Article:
Remember that Christmas song we sometimes sing? “O come, O come Emmanuel”? The gospel of Matthew introduces Jesus in the very first chapter as “Emmanuel” and, in the Hebrew, it means “God with us.” So, according to Matthew, God comes to us in Jesus, in this wandering teacher from northern Palestine, from a place called Galilee.
The amazing thing about this is that Galilee is considered the back woods of ancient Palestine. It was a bunch of small villages and two bit towns with poor farmers and fishermen.
The gospel reminds us that God comes to us, not in Rome, the political center of the day; not in Jerusalem, the religious center, but in Galilee, where he grew up and spent most of his ministry. Of all the places God could have revealed himself, God chooses Galilee.
There is one more thing to know about Galilee.
It, like the rest of the region, was under the rule of the Roman Empire. Galileans, it seems, were a freedom loving people and they were constantly resisting Roman rule. It is said that the roads leading from Galilee south into Jerusalem were often lined with crosses — every time there was a rebellion, every time a Roman governor wanted to make a point. The Galileans suffered tremendously under Roman rule.
And on one of these backwater hillsides, Jesus draws a large crowd around him, and he gives what we call the Beatitudes and the Sermon on the Mount — the longest recorded sermon given by Jesus. Jesus looks at the men and women and children of Galilee — these peasants and these farmers and these fisherfolk — and he says; “You are blessed. You might be poor now. You might be mourning now. You might not own your own land now. But you are blessed in the kingdom of God. You will be comforted. You will inherit the earth.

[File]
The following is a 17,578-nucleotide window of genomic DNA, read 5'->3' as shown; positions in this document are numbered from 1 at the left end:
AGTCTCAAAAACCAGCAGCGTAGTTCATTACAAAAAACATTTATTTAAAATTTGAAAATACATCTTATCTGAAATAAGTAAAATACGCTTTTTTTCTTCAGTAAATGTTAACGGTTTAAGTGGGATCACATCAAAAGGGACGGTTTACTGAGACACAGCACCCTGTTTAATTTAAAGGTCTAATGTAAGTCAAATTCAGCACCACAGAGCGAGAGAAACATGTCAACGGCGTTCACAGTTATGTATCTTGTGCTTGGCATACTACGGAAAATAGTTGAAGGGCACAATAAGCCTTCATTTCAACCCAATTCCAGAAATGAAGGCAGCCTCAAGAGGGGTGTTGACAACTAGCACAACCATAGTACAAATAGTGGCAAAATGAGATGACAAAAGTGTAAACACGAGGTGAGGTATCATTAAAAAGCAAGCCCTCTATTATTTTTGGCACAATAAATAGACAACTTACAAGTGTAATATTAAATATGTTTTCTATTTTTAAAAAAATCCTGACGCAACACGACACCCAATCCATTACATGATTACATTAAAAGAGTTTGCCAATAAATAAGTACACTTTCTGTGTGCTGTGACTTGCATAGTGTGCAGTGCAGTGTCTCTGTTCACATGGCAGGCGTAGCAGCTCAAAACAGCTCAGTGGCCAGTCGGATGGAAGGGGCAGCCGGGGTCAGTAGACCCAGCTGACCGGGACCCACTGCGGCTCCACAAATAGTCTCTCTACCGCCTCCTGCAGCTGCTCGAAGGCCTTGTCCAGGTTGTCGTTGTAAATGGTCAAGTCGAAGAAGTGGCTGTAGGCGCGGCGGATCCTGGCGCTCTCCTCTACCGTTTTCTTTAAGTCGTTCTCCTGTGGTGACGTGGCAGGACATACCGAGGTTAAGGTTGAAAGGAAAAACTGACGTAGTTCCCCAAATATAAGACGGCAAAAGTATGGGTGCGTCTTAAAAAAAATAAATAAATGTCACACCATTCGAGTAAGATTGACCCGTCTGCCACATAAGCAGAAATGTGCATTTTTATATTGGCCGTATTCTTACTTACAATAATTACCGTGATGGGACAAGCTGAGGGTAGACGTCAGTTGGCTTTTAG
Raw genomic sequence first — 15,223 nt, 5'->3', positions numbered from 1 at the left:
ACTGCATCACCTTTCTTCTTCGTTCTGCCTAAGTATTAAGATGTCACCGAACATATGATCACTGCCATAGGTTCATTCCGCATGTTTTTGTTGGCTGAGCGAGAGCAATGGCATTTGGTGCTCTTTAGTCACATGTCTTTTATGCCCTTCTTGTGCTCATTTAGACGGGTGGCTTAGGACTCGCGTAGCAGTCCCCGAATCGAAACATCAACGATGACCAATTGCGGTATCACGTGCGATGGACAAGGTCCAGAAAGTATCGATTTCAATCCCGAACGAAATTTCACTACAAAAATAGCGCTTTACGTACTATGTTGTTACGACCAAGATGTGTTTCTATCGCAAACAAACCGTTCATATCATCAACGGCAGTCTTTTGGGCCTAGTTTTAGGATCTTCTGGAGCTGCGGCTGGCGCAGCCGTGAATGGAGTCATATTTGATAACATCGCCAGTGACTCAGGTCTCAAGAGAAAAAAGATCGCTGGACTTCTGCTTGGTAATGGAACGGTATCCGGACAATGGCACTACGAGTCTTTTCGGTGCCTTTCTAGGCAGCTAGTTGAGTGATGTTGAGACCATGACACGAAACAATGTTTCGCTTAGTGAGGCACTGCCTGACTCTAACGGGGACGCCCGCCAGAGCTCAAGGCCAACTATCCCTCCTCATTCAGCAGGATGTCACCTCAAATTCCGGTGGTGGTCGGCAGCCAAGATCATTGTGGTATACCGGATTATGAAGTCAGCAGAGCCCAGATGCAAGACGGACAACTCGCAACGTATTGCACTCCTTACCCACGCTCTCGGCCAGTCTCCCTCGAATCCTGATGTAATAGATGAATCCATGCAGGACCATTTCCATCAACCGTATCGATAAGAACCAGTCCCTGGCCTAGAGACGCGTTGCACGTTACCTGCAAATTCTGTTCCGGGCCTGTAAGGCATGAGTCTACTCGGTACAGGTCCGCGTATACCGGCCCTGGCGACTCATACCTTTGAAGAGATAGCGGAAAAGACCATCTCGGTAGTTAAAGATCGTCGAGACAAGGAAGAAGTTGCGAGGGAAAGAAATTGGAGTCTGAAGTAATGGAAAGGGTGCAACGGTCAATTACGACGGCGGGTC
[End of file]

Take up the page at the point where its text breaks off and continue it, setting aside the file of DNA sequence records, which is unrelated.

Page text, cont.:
“You — you who are told that you are worth nothing, who are told you are at the bottom of the social and economic heap— you are the light of the world. You are the salt of the earth.”
Can you imagine how important, how revolutionary those words must have been?
These words speak to us, now, here, today. The God who came to us in the tiny villages of Galilee comes to us here, today, in the small towns of the Harbor. In all of these little towns that most people can’t find on the map, God comes.
Blessed are you, Aberdeen and Monte, Elma and Cosi, you are the light of the world. You are the salt of the earth.
I invite you to remember that God does indeed come to us, here and now; that whatever we are going through, God is with us; that we are called to live in light of that.
The Rev. Sarah Monroe serves as deacon at St Andrew’s Episcopal Church, Aberdeen and ministers alongside people living on the street with Chaplains on the Harbor.